Outside St. Damien’s Children Hospital, an older man was struggling to push a woman in a wheelchair who had her legs amputated. Without a sidewalk to walk on, the skinny man was battling foot and vehicle traffic, rocks and stones piled high, and giant potholes filled with grey, smelly water deep enough to make car tires disappear.
Since the earthquake, officials estimate doctors have performed 2,000 amputations of major bones (not fingers or toes) and treated tens of thousands major bone fractures. Half of those amputations were performed on people less than 20 years old.
For these reasons, a meeting was held to discuss the need for prosthetics and orthotics in Haiti. There isn’t a prosthetics clinic in Port-au-Prince, and there is a part-time facility in the southern part of the country. This is according to Al Ingersoll of Healing Hands for Haiti, who has organized meetings to consider what to do about servicing those with amputations. But there are groups on the move, including Healing International, which has plans to distribute 300 temporary prosthetics over the next three weeks, to help this struggling population. The group is setting up a temporary location that will become operational next week. A Leg to Stand On, based in New York, has a team headed to Haiti later this month to scout out a potential compound for prosthetics and orthotics. There are also reports that Italy wants to build a long-term facility in the country.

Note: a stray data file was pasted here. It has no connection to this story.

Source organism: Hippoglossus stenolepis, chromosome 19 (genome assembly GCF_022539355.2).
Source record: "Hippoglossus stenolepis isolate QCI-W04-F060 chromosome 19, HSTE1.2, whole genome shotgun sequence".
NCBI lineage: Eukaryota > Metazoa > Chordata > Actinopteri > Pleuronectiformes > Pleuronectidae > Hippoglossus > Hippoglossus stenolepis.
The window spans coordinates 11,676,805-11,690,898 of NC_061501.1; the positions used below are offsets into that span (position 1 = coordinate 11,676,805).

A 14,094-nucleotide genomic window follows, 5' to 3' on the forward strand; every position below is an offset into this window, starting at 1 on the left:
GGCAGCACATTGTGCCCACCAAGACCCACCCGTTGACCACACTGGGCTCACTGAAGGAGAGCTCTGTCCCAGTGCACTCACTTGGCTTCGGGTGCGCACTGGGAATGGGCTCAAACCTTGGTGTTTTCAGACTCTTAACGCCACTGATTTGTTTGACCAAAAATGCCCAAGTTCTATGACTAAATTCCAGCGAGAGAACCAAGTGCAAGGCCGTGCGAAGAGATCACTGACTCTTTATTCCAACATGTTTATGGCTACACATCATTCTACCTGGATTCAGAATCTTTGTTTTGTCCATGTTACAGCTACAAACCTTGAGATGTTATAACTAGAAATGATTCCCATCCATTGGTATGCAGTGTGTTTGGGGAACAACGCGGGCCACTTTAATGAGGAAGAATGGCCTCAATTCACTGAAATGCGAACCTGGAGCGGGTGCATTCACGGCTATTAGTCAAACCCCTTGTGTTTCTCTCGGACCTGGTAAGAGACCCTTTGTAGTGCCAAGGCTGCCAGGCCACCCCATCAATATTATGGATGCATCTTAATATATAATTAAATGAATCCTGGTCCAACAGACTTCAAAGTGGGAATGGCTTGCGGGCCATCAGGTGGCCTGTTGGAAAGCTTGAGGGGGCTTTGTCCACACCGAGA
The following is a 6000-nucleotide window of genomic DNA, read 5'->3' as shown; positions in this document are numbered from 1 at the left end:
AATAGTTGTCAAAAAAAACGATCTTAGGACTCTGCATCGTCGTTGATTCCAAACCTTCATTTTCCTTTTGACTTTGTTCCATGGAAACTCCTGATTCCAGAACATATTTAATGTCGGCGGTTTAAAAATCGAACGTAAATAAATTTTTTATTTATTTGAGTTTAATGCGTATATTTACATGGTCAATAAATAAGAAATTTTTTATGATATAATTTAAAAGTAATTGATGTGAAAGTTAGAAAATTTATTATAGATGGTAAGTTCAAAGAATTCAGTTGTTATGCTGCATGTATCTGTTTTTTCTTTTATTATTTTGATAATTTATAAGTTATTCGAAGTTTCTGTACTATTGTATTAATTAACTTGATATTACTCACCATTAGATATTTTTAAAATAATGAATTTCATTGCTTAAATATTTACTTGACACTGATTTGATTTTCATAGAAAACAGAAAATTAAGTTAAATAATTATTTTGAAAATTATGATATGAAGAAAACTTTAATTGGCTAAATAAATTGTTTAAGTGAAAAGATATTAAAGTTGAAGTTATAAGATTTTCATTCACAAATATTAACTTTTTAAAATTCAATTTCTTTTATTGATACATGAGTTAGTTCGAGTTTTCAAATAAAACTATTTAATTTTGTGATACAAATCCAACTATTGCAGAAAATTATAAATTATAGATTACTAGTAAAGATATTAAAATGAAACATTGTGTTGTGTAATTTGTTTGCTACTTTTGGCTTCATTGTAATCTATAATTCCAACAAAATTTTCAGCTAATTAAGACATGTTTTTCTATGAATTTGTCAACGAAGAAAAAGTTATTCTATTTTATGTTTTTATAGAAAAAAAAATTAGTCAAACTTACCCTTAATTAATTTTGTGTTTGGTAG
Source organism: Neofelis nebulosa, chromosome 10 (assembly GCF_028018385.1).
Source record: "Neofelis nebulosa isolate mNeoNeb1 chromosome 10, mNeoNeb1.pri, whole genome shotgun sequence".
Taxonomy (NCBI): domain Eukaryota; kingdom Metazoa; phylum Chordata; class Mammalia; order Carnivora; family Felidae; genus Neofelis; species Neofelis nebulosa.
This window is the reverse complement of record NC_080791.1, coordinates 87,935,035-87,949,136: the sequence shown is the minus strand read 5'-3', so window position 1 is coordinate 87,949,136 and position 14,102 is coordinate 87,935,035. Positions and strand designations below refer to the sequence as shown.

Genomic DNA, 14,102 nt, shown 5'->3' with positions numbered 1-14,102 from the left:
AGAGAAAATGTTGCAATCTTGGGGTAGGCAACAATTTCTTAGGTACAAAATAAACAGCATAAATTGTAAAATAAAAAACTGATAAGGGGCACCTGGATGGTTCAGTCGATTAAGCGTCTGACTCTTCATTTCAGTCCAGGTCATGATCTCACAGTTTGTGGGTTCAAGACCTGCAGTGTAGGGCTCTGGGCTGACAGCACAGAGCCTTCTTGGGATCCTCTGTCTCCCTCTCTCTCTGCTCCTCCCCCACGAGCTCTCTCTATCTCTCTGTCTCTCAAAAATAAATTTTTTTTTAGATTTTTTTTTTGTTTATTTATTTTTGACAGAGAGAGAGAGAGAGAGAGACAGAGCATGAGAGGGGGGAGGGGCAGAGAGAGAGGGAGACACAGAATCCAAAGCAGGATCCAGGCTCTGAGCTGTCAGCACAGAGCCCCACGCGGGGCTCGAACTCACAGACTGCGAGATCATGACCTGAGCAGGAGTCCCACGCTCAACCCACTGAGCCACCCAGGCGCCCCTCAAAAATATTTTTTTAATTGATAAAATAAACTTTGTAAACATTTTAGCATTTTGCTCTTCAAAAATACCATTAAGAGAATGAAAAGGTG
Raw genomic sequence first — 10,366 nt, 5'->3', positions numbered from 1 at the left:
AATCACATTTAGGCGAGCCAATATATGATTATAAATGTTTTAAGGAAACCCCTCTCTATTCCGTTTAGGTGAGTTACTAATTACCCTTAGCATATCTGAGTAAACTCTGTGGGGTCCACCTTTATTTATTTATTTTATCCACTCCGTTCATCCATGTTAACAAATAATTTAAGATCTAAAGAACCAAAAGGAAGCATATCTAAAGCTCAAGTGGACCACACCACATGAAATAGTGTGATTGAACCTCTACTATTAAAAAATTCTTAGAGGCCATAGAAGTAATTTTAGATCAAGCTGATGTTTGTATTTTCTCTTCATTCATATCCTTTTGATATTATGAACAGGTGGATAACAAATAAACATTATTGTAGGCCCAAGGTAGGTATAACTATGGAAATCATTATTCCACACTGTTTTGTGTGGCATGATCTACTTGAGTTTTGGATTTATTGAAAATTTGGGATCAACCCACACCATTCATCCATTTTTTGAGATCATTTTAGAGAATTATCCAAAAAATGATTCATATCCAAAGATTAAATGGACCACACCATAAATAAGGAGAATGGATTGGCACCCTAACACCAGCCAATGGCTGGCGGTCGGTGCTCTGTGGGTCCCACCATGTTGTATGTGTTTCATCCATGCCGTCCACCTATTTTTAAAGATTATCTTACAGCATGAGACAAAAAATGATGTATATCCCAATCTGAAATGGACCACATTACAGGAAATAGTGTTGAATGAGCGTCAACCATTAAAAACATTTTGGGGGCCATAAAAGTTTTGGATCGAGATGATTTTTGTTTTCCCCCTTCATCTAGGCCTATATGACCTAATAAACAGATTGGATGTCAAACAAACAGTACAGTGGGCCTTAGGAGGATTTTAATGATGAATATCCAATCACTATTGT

Direct Relief International announced earlier this month that it has committed $1.2 million to “support the establishment of prosthetics and orthotics services and the provision of needed assistive devices and rehabilitation to enable long-term response efforts,” according to a press release. The nonprofit is also expected to announce even more money for the cause at some point down the road. But aside from funding, the convening group agreed that two things were equally as important to help the amputees: personnel and devices. The group agreed that previously owned and used prosthetics would not work well for those who recently lost their limbs, but also noted that the proposed cost of new devices is less than $1,000 per device. The group also stressed rebuilding, with people like the woman in the wheelchair in mind.